CASE NO. 2731

Heard in Calgary, Tuesday, 14 May 1996


Canadian Pacific Limited


Transportation Communications Union


The issuance of 40 demerit marks to Winnipeg CSC employee Mr. N. Damato for "conduct unbecoming an employee – unauthorized and inappropriate use of merlin; composing and sending messages containing derogatory comments about a co-worker; and being party to an unauthorized access to a merlin ID and failing to report same to management."


On February 14, 1995, Ms. H. MacDonald contacted Mr. R.A. Tisdall, Executive Director, CSC, to discuss a document which had been sent to her anonymously. The message contained derogatory comments about employee MacDonald.

On February 21 and March 3, 1995, investigations were held with Mr. N. Damato in connection with his use of merlin and his conduct as a Roll-In Team member.

On March 20, 1995, Mr. Damato’s discipline record was assessed 40 demerit marks for conduct unbecoming an employee – unauthorized and inappropriate use of merlin; composing and sending messages containing derogatory comments about a co-worker; and being party to an unauthorized access to a merlin ID and failing to report same to Management.

The Union believes that the discipline issued to Mr. Damato was excessive, particularly in light of what it views as the lack of a developed policy with respect to the use of the Company’s computer network merlin.

The Union progressed a grievance on behalf of Mr. Damato requesting a reduction in the discipline imposed.

The Company has declined the grievance.


(SGD.) L. Hildebrand (SGD.) C. Graham

for: Executive Vice-President for: Executive Director, CSC

There appeared on behalf of the Company:

C. Graham – Labour Relations Officer, Montreal

And on behalf of the Union:

L. Hildebrand – Assistant Division Vice-President, Winnipeg

A. Kane – Local Protective Chairman, TCU Trucking Division, Vancouver



The evidence discloses that the grievor did, on a number of occasions, make use of the Company’s internal Merlin e-mail system to communicate personal messages to an employee in Winnipeg with whom he was romantically involved. The content of the communications falls into three categories: sexually intimate, casual chit-chat and gossip and comments about other employees, sometimes harmless, sometimes extremely negative and insulting in tone. It is proved that the grievor believed that his communications would remain confidential, as they were transmitted to his friend from his personal Merlin I.D. directly to hers. In fact, however, another employee, who was the brunt of many extremely unflattering comments within these communications, "broke into" the grievor’s computer system and discovered a number of the degrading and disturbing things which he had said about her. This resulted in a report to the Company, which eventually disciplined the complaining employee for her own violation of the confidentiality of the Merlin system as well as the disciplinary investigation of the grievor, his friend and at least one other employee.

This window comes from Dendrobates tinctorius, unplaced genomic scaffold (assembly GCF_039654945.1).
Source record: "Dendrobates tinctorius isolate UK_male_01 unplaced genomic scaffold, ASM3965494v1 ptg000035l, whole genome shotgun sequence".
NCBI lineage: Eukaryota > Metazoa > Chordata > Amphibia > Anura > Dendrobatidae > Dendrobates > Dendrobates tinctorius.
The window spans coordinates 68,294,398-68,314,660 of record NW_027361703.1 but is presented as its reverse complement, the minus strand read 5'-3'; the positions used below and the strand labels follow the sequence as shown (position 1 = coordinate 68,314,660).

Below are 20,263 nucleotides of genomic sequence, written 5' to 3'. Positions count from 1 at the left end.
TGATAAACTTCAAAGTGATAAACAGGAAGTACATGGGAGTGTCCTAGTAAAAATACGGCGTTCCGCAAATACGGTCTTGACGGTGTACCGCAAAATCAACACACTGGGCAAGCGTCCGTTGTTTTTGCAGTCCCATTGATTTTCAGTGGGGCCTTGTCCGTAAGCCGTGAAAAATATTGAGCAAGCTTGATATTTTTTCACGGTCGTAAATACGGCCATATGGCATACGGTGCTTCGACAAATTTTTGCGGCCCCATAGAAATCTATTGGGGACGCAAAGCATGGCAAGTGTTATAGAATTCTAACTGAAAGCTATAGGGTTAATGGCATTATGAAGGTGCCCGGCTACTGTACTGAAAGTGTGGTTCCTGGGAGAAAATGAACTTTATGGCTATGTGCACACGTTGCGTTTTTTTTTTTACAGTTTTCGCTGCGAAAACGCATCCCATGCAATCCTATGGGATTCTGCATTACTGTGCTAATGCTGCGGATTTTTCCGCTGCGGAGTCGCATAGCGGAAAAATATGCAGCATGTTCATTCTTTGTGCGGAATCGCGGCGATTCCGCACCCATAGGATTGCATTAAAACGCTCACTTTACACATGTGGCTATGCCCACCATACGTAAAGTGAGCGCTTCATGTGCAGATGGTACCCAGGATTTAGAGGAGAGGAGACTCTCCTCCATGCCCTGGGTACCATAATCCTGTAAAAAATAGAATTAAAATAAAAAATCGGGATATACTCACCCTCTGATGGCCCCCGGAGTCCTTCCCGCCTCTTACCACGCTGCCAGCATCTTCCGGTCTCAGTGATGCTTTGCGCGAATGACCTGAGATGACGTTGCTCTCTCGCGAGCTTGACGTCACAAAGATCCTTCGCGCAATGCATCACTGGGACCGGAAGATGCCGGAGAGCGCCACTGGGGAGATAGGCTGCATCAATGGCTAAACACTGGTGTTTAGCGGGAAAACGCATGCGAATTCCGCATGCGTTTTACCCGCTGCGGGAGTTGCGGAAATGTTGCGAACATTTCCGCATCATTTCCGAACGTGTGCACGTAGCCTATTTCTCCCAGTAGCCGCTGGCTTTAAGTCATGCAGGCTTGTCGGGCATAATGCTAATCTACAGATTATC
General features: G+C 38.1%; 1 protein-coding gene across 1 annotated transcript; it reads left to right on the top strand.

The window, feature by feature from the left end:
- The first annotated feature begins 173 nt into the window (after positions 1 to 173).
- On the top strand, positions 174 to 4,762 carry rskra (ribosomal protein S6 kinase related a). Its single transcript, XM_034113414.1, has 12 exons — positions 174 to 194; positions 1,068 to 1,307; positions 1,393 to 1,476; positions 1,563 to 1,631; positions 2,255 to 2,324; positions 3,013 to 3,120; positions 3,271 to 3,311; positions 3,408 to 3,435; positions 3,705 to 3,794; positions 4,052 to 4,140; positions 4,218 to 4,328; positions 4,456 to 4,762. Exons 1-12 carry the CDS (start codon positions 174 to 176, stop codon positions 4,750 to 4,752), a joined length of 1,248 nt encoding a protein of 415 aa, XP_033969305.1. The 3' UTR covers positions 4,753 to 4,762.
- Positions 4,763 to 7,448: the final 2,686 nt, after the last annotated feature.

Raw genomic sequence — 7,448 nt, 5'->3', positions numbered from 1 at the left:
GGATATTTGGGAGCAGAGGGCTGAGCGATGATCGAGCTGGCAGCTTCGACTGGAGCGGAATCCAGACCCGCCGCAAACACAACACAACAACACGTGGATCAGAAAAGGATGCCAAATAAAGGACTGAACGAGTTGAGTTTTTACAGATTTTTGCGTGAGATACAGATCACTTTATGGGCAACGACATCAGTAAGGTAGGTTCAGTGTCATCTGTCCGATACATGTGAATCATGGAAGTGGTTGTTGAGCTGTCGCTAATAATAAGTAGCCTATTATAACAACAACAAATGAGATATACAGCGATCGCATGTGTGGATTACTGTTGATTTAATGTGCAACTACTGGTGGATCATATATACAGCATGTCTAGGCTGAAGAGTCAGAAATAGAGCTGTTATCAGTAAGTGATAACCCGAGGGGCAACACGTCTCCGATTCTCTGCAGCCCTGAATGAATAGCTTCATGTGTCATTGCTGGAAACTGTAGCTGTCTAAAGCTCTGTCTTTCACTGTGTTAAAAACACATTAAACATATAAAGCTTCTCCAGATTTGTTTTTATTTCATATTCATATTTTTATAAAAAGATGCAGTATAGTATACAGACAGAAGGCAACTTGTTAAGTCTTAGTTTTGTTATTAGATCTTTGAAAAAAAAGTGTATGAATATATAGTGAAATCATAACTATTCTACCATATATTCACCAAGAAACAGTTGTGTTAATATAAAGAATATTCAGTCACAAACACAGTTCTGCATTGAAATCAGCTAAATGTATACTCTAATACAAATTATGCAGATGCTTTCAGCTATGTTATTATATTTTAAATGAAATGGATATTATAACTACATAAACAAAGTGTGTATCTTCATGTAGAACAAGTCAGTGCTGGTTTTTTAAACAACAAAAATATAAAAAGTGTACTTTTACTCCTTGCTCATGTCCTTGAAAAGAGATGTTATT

An examination of the communications sent by Mr. Damato revealed his own admission, communicated to his friend, that he and another employee had themselves broken into the personal computer files of another employee who has a confidential Merlin I.D. Following an investigation, the grievor was assessed forty demerits for sending personal messages on the Merlin system, for using Merlin for expressing derogatory comments about a fellow employee and, lastly, for violating the privacy of the Merlin system by gaining unauthorized access to the personal files of another employee.

During the course of his investigation the grievor denied ever having been told that personal messages should not be communicated via the Merlin system. The Company presented in evidence the following e-mail message which it maintains was sent to all Merlin system users on February 14, 1994:

SUBJECT: Misuse of the Company’s Computer Resources


Please note that Merlin is a business tool to be used, like other Company facilities, for business purposes only. Frivolous use, like excessive personal messages, chain letters etc., is a waste of company resources and can lead to disciplinary action.


CP Rail System

The grievor states that he cannot recall having received the above communication, and that during the course of his Merlin training he was never advised that it was contrary to Company policy to communicate personal messages on the system.